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Canadian border agents have intercepted nearly 15,000 fraudulent travel authorizations from Mexican nationals since the end of 2016. (Photo d 'archives)
Romain Schué (View profile)
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More and more documents fraudulent and suspicious originating in particular from Mexican criminal networks attempting to arrive in Canada are currently detected by border agents and their intelligence services.
To date, 14,957 fraudulent Electronic Travel Authorizations (eTAs) linked to Mexican nationals have been intercepted before the border, says a spokesperson for the Canada Border Services Agency (CBSA).
This document is required for visa-exempt foreigners traveling to Canada by air. This is particularly the case for Mexicans, since the end of 2016.
As recently revealed by
Enquête, criminal organizations are using this measure put in place by Justin Trudeau’s government to their advantage. This decision also allowed the emergence of networks of fake passport traffickers in Mexico, to make it easier to travel to Canada.
We are facing something again which was not done before, explains Karine Côté-Boucher, professor at the School of Criminology at the University of Montreal, who admits to being “worried” about the scale of this data.
This fraudulent document will allow [the holders] to engage in other criminal activities.< /p>A quote from Karine Côté-Boucher, professor at the School of Criminology at the University of Montreal
Previously, Canada was a target for drug trafficking issues. Now, we are able to say that there is a shift in criminal activities. There are new types of crimes, with these networks of fraudulent documents, she continues.
The eTA is normally an administrative formality at the cost of $7, pay online. It is essentially a self-declaration that allows Immigration Canada and customs officers to verify whether the person wishing to come to the country as a tourist is not subject to criminal prosecution.
According to our information, by analyzing the elements completed by applicants, border agents have discovered in recent years thousands of eTA applications specifically linked to criminal networks and to a network of South American thieves, increasingly present in Quebec, who target luxury residences.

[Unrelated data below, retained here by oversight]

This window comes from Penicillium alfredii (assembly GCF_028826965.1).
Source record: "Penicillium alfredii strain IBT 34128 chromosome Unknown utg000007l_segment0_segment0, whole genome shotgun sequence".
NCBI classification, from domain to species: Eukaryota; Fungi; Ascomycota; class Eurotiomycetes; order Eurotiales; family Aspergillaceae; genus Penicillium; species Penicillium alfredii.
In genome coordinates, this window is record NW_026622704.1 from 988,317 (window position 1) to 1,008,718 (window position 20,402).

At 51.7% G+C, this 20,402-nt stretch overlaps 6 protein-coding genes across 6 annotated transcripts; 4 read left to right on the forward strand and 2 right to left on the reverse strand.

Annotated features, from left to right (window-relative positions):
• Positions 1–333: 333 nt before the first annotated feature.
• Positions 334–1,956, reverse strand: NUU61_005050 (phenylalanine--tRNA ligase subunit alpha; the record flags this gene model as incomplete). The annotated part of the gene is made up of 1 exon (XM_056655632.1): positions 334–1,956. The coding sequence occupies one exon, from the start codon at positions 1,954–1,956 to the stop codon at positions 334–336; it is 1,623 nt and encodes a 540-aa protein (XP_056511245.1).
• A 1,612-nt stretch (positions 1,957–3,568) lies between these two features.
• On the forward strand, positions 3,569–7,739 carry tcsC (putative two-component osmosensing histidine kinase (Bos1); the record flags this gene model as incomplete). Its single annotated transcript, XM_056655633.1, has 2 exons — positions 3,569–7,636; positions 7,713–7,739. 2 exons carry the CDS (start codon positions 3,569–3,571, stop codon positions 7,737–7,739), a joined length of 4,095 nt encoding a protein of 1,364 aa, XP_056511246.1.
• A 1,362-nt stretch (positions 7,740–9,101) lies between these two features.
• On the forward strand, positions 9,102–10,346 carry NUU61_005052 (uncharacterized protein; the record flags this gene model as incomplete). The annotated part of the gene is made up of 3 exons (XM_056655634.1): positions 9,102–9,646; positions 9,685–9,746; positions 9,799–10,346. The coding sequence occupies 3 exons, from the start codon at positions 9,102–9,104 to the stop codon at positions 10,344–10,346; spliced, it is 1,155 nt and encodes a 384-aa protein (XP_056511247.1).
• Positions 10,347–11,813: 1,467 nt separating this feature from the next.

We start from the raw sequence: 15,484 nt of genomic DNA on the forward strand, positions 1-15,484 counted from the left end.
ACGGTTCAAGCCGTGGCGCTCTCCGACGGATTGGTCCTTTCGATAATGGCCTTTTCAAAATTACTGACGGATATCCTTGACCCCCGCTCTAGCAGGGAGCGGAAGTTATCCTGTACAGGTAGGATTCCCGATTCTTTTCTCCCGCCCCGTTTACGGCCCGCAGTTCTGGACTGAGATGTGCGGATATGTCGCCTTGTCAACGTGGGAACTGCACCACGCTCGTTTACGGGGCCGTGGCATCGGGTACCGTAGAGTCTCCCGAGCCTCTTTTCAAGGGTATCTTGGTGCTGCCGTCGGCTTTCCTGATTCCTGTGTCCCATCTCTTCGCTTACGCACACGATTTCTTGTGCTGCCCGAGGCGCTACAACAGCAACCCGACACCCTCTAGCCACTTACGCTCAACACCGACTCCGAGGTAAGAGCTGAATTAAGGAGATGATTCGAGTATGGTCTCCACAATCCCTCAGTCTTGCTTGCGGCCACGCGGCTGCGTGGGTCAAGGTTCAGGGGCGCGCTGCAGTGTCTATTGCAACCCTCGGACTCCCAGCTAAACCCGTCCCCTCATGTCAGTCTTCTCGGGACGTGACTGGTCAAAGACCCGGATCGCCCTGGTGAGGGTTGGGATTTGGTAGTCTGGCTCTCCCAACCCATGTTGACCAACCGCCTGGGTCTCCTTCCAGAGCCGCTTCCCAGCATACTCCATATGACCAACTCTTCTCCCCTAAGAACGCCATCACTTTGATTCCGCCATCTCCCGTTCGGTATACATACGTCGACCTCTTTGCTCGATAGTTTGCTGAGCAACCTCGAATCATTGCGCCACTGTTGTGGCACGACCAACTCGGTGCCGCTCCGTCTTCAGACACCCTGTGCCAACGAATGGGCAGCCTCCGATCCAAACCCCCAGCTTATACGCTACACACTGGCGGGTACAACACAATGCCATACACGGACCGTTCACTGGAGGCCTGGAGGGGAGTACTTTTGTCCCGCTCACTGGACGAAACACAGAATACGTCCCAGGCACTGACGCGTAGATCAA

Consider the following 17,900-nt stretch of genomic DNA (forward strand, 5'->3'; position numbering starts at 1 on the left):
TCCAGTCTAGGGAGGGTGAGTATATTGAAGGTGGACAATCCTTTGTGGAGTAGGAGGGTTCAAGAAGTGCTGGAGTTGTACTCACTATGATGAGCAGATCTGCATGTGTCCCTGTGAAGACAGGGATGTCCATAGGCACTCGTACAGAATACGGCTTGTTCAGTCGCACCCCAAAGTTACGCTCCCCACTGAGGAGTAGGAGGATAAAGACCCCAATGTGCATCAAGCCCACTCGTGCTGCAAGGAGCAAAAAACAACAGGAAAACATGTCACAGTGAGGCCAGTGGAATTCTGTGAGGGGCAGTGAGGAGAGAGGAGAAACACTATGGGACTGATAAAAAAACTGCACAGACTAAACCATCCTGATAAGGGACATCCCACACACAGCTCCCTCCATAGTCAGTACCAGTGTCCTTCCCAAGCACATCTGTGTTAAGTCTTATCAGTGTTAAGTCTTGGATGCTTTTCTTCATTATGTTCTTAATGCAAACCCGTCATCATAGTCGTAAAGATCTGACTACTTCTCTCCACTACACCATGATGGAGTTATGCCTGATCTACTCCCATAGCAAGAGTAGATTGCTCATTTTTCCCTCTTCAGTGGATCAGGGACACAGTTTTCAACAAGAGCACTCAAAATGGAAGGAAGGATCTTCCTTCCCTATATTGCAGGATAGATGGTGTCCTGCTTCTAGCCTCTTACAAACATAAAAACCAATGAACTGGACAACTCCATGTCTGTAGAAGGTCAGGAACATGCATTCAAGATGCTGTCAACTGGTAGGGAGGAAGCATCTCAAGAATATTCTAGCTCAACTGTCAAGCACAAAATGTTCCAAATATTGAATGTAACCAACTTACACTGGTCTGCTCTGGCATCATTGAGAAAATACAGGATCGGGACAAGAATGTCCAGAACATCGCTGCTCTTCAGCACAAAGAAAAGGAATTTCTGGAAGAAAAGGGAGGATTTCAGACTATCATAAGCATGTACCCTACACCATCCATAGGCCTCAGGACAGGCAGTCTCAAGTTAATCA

These criminal groups are believed to be involved in the massive increase in illegal crossings between Canada and the United States, but also in an undeclared work industry in Canada. A fraudulent eTA would also be used by people holding a Mexican passport, doing business with these networks, to arrive in the country to request asylum.
These same groups sometimes take care of completing and paying these eTAs themselves. Which can help Canadian agents identify them.
Often, we will have a group that will produce documents that are similar, emphasizes Karine Côté-Boucher. This allows criminal intelligence to identify them and transmit information on the ground, in airports.
The CBSA, for its part, refused to give details on this subject, claiming that information relating to borders […] is considered protected.
But the figures officially mentioned by the CBSA do not represent the complete picture of the situation, since they do not include the multiple eTAs, initially authorized before be identified as suspicious, which have not yet been canceled by Canadian authorities.
According to our information, alerts issued by intelligence agents can sometimes take months before being examined, thus allowing possible criminals to enter the country. The fault, we learned, lies in a large inventory of files to be processed by Immigration Canada (IRCC).
Questioned about this On this subject, the federal Department of Immigration ensures that it works closely with border services “to maintain the integrity of the eTA program as well as the safety and security of Canadians.”
CBSA verification requests are taken seriously and are reviewed in a timely manner by IRCC .
A quote from Rémi Larivière, spokesperson for Immigration Canada
However, no specific details on the time frame for analyzing these warnings were provided to us. Applications containing adverse information are carefully reviewed by IRCC and in consultation with relevant stakeholders, Immigration Canada simply responded.
The lifting of this requirement visa regime for Mexican nationals has also favored the arrival of members and representatives of several Mexican cartels, including the Sinaloa cartel and the Jalisco New Generation cartel.
This is what several reports obtained by Radio-Canada through the Access to Information Act reveal, despite numerous redacted pages.
To arrive in Canada, these criminals regularly use false documents. They are involved in drug and arms trafficking, the importation of narcotics, cocaine, fentanyl and even money laundering.
These fears had also been raised by the CBSA intelligence service.
In the next three years, Mexican drug cartels should take of the magnitude in Canada, the federal agency specified in 2016, in a confidential report.
In this same document, it is mentioned that the lifting of the visa process for Mexicans will also reduce the opportunity to identify and stop individuals linked to cartels who want to travel to Canada.
Romain Schué (View profile)